Vital statistics: Apostolos Gerasoulis

Apostolos Gerasoulis founded Teoma Technologies in 2000. There he served as chief executive officer, chief technology officer and was a member of the board. Gerasoulis now serves as Teoma’s Vice President of Research & Development. He graduated from the State University of New York at Stony Brook with a doctorate in applied mathematics. Gerasoulis has been a professor of Computer Science at Rutgers University since 1979.

The business side of searching

Q&A with Steve Berkowitz, president of Ask Jeeves Web properties.

Ask Jeeves is profitable and growing. How did you achieve this success?

There are lots of factors. Buying and making it the search engine on was the biggest. That’s resulted in a 28 percent jump in traffic since we made the switch in January [this interview was conducted in February]. But we’ve done lots of other things. Our new spell check product really helps users find information even when they spell the words wrong. And we’ve removed banners from the site and now rely totally on sponsored links, which are clearly set apart from regular search results for a better user experience.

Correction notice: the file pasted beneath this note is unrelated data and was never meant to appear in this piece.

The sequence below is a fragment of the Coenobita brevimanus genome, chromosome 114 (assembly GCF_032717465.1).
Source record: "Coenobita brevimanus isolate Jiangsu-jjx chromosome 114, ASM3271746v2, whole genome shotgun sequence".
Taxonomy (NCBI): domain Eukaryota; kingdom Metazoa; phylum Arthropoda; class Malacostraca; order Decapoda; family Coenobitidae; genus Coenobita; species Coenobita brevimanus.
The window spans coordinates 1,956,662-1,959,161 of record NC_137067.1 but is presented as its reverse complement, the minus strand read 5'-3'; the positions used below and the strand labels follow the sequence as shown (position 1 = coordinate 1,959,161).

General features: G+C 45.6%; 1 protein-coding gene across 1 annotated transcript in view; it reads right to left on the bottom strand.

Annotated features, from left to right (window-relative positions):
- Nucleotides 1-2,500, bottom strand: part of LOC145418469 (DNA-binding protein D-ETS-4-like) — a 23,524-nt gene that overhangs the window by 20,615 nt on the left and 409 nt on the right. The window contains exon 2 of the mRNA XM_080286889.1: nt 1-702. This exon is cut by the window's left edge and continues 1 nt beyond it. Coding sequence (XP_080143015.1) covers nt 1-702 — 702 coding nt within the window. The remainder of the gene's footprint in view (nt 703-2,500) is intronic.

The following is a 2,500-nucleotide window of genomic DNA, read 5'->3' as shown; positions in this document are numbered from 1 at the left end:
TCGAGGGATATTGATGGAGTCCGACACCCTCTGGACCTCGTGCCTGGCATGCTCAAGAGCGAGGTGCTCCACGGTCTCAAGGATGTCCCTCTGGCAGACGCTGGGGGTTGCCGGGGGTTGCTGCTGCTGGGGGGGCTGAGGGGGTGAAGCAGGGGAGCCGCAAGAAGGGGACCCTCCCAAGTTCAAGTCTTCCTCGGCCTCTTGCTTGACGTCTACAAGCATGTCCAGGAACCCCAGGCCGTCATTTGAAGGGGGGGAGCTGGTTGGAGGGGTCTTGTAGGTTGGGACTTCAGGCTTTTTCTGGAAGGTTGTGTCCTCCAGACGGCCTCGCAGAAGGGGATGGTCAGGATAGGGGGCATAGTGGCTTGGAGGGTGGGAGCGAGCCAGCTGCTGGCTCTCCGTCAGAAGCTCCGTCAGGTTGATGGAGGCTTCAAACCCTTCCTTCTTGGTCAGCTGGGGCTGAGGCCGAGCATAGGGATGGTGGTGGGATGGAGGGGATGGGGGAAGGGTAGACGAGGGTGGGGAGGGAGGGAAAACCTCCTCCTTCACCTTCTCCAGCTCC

We’ve also added direct answers to users’ questions. We have a small team of editors that will match queries with answers, such as, What’s the capital of Minnesota? Ask Jeeves has always had the natural language interface, but behind the scenes that meant a lot of query rewriting and the results of direct questions were always lists of sites where users could find the answer. Now, in about 2 percent of the cases, we can just give them the answer ourselves, and that percentage is growing.